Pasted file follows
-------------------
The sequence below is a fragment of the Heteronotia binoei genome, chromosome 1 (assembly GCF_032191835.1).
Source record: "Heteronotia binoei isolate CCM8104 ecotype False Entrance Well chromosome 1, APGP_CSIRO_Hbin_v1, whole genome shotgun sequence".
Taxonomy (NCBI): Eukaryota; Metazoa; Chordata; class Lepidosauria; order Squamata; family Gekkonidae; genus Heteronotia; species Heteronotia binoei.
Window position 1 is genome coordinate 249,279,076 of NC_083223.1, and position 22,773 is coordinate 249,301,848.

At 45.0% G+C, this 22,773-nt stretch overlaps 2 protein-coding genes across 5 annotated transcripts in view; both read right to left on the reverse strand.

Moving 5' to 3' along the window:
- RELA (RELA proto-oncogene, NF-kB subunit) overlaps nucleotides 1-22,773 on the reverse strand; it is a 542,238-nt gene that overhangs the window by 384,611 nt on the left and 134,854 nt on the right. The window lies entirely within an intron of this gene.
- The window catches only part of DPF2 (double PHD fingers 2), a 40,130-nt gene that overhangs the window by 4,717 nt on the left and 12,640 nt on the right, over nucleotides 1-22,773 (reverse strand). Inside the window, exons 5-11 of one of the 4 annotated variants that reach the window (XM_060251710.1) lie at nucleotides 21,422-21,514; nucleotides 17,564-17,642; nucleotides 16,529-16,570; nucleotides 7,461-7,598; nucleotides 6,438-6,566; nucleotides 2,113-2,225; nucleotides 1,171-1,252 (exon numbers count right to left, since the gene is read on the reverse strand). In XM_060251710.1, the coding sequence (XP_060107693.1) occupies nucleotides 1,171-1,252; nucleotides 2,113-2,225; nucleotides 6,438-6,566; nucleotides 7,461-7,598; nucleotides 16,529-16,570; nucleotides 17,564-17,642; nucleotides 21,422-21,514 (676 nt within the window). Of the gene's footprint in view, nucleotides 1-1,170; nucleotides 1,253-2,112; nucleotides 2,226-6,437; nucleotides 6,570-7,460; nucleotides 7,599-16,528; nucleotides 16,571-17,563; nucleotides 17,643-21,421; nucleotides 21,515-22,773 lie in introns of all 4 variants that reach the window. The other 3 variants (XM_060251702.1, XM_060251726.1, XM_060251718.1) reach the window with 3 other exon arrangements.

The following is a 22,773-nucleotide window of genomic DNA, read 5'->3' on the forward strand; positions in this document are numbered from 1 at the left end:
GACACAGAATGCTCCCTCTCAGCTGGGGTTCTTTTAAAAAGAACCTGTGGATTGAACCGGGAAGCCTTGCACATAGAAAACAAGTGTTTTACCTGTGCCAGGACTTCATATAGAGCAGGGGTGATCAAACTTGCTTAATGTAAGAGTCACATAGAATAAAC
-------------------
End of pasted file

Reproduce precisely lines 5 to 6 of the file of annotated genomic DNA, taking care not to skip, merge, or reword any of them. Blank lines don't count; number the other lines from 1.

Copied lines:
At 45.0% G+C, this 22,773-nt stretch overlaps 2 protein-coding genes across 5 annotated transcripts in view; both read right to left on the reverse strand.

Moving 5' to 3' along the window: